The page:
FAYETTEVILLE -- Many who coached in the 1970s and
before would have eyed Arkansas' "scrimmage" last
Saturday night and retched.
Glorified touch football, what with coach Houston Nutt's
edict of no tackling to the ground among the first- and
second-teamers, though third-teamers and likely
redshirts scrimmaged the real thing.
Times change. Many who coached in the 1960s and
'70s still coaching today now coach their preseason
like Nutt does, especially inching closer to the season
Even Lou Holtz, who coached Nutt at Arkansas in 1977
and likened his preseason drills to "Fayettenam," has
had to adjust.
Holtz did have his South Carolina first- and
second-stringers scrimmaging some last Friday, but
reportedly the Gamecocks spent almost as much time
polishing such noncontact basics as pre-game routine
as they did scrimmaging.
Numbers and scheduling just don't allow the
pre-season bloodlettings that Bowden Wyatt had at
Arkansas in 1953 and '54 or Bear Bryant's "Junction
Boys" at Texas A&M.
Back then scholarships were virtually unlimited. Many
big-time schools might sign a marginal instate
prospect just on the off chance he might ambush them
at another school.
Things have changed. A lot for the better. Some,
debatably, for the worse.
Women athletes were getting a Gary Coleman-sized
short end of the stick in those pre-Title IX days while
football stockpiled scholarships like a greedy CEO
Women get their due now, but football, at least at a
school with a self-supporting athletic department like
Arkansas' men's athletic department, pays the bills for
That in part, among other burgeoning costs, is why
football, with increasingly fewer scholarships, keeps
playing more games with earlier than ever season
starts. Four teams kicked off the season last Saturday.
Used to be it was always after Labor Day before the
college season began, but Arkansas' Sept. 6 season
opener with Tulsa is tardy by today's standards.
Don't worry, the Razorbacks will catch up. They play a
12-game season. It was a 14-game season last year
with the SEC Championship game and a bowl game
"It's like an NFL season," Nutt said of how teams must
He's right. Fourteen games used to be the NFL regular
season. NFL teams, even with luxury of taxi squads and
waivers to replace the injured, generally conserve
hitting for the games.
As players continually are bigger, stronger and faster
and collisions more intense, it more than ever puts a
premium on lower impact drills and conditioning and
less on scrimmaging.
It's a calculated risk. Nutt knows critics will harp and he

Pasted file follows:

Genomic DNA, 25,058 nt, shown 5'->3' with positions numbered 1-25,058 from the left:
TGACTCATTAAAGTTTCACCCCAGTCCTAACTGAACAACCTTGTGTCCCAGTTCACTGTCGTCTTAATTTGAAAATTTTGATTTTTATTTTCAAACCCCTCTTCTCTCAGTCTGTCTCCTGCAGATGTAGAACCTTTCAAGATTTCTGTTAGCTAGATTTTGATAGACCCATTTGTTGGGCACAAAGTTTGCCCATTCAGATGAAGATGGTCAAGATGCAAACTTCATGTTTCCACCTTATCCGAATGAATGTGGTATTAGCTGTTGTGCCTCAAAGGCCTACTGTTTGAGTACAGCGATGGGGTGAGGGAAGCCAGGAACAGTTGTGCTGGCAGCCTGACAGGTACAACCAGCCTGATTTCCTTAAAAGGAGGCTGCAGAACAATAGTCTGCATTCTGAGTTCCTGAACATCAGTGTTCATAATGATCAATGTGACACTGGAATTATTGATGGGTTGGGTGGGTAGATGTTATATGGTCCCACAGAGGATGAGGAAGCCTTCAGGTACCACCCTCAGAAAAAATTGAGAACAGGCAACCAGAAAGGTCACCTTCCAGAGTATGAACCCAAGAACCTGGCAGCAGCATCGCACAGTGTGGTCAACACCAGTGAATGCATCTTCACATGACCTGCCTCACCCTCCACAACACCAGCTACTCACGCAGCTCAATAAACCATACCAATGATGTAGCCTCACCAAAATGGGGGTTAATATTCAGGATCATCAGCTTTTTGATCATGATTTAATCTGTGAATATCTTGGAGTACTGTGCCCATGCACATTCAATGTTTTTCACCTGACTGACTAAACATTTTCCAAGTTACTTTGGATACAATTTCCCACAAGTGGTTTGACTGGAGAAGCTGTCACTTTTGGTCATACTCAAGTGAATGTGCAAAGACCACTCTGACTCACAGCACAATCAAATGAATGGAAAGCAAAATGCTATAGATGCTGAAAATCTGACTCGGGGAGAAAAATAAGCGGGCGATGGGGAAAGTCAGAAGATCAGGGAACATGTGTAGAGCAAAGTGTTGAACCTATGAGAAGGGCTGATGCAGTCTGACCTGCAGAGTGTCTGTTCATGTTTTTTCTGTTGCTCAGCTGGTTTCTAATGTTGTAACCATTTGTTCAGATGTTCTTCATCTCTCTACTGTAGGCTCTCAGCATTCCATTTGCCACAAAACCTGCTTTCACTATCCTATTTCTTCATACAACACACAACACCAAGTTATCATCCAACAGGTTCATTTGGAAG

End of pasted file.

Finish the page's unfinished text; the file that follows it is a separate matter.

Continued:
might second guess himself if the Hogs aren't sharp
tackling against Tulsa. But this is a strongly
experienced senior team, and he already frets whether
starting outside linebacker Jimarr Gallon ( broken ring
finger) and starting nose guard Arrion Dixon (sprained
knee) will be ready Sept. 6.
"You want all your weapons on the field," Nutt said.
"These guys have played a lot of ballgames and you
can get average (via injury) in a hurry. Jimarr Gallon's
down if a (starting inside linebacker) Caleb Miller or
(starting free safety Tony) Bua goes down ... we lost
(starting strong safety) Jimmy Beasley before the bowl
game in practice last year and that hurt us a lot. Would
you rather miss a tackle or miss a season? That's the
bottom line with me."
It can work both ways. Nutt's 1998 team practiced much
in the preseason style of this one and went 9-2 for the
But the only bowl game his Hogs have won, trouncing
Texas in the Cotton Bowl on New Year's Day 2000,
came after he reacted to an embarrassingly lopsided
regular-season loss at LSU with intense practices. But
that 8-4 team had just played 11 games before its
bowl, not 13, Arkansas' aim to play again before this
With just one preseason week left, senior
cornerback-punt returner Marvin Jackson and junior
wide receiver Steven Harris continue to show the Hogs
what they missed not having them last year because of
injuries. Jackson picked off two passes Saturday night.
Harris caught a 27-yard pass from quarterback Matt
Jones. Both have excelled throughout August.
Two true freshmen, Jacob Skinner of Texarkana, Texas,
and walkon Rusty McEntire of Harrison, figure in the
Skinner is the No. 1 punter, and it appears McEntire's
kickoffs could free junior David Carlton strictly to
concentrate on placekicking, special teams coach
James Shibest said.
Carlton placekicked impressively last Saturday.